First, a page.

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MST Lawyers Make Updates To Commercial Property And Leasing Services After Recent Judge Decision
Mason Sier Turnbull (MST) is a mid-tier law firm based in the Monash business and technological precinct of Melbourne. The firm employs a number of legal specialists who are determined to provide their clients with great service and sensible solutions. Each team is led by at least one Partner who possesses a wealth of knowledge in their specific discipline, allowing our clients to rest assured that their legal concerns are in the best hands. Some of the disciplines that we are able to provide advice in include: conveyancing, family, intellectual property and wills & estates.
In the past the commercial property and leasing lawyers employed by MST have looked towards section 60 of the Retail Leases Act 2003 when dealing with issues that have arisen due to seeking a transfer or assignment of a retail lease. In the Act, there are four scenarios outlined in which the landlord is entitled to withhold their consent. The most common of these being when the landlord believes that the proposed assignee does not possess the sufficient financial resources or business experience to meet the obligations of the lease.
A recent decision made by the New South Wales Court of Appeal, however, in the case of Lockrey v Historic Houses Trust of New South Wales  NSWCA 249 has thrown this scenario into disrepute. The court found that the tenant is only required to provide the information that has been requested by the landlord and that this information must be specifically identified and reasonably required for the question of consent to come into play. Whilst the lawyers of MST understand that this was not a Victorian decision, they do point out that the Victorian courts are likely to consider similar reasoning in future cases.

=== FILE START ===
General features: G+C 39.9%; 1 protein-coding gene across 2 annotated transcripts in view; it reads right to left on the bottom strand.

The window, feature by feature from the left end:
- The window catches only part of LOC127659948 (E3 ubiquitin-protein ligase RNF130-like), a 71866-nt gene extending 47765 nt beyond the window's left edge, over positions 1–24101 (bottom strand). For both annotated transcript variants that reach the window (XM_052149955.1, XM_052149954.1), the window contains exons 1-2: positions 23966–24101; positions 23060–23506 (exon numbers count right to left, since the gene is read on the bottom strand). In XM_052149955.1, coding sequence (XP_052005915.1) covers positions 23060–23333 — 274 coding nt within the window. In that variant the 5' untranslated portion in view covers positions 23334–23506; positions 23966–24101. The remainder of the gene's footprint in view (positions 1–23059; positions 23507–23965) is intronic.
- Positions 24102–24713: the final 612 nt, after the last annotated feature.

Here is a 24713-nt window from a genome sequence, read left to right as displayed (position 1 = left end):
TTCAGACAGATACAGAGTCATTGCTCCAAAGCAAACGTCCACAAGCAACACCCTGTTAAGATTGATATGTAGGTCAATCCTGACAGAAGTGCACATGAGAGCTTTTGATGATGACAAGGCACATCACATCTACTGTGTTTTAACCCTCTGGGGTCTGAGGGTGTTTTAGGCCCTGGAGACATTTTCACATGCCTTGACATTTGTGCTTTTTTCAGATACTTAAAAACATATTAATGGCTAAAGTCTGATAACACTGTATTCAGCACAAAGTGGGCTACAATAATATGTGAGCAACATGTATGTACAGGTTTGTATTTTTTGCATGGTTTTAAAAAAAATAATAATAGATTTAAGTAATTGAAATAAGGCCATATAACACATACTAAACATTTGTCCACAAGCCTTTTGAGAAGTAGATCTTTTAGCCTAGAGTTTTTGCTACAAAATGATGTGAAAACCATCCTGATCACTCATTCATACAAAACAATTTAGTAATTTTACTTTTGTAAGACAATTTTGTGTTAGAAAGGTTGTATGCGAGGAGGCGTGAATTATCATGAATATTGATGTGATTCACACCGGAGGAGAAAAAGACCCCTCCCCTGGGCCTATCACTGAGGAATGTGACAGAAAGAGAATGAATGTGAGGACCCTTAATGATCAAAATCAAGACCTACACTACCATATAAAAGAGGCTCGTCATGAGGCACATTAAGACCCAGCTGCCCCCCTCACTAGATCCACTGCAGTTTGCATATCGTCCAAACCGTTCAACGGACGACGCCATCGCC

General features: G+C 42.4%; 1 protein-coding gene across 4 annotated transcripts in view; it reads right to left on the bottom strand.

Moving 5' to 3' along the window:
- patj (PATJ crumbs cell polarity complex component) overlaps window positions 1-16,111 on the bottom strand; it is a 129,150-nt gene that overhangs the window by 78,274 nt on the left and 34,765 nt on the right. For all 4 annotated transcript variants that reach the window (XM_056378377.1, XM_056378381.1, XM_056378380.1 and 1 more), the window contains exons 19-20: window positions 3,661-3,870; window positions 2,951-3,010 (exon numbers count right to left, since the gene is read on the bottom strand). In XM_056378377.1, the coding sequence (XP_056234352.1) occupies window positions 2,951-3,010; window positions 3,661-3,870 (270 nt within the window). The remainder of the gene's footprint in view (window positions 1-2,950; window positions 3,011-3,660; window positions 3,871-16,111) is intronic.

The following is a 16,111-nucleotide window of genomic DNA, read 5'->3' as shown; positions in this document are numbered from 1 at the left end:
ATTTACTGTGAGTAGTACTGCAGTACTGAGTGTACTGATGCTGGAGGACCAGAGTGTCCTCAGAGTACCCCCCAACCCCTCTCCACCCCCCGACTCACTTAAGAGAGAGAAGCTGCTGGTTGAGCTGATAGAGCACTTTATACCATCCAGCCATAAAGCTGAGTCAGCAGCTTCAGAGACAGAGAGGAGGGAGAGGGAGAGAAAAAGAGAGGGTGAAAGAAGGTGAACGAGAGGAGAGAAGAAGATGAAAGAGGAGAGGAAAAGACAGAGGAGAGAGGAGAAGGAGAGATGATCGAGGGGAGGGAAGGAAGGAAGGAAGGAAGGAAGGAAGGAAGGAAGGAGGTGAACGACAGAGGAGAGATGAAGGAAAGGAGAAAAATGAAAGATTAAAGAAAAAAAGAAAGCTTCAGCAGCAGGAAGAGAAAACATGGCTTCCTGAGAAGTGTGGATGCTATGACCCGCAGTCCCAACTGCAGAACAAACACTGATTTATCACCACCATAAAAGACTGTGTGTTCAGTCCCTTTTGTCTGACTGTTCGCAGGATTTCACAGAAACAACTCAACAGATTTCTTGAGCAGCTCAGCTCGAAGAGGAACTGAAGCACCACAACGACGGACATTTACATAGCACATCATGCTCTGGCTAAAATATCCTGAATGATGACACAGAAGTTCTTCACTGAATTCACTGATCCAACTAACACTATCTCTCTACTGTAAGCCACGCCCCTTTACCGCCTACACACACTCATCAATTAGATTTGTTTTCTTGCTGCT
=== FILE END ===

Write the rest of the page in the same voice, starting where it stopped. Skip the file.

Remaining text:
So, what does all this mean for the landlords and tenants working with MST? In terms of landlords, they must take care to avoid making broad requests when determining a proposed assignee’s financial resources or business experience, otherwise they could find themselves in a similar situation to the one outlined above. In terms of tenants, they must be aware that there are a number of other reasons that a landlord may refuse their request (such as using the premises in a way that is not permitted under the lease or not complying with the reasonable assignment provisions of the lease). MST’s commercial property and leasing team is happy to answer any questions you may have about the changes.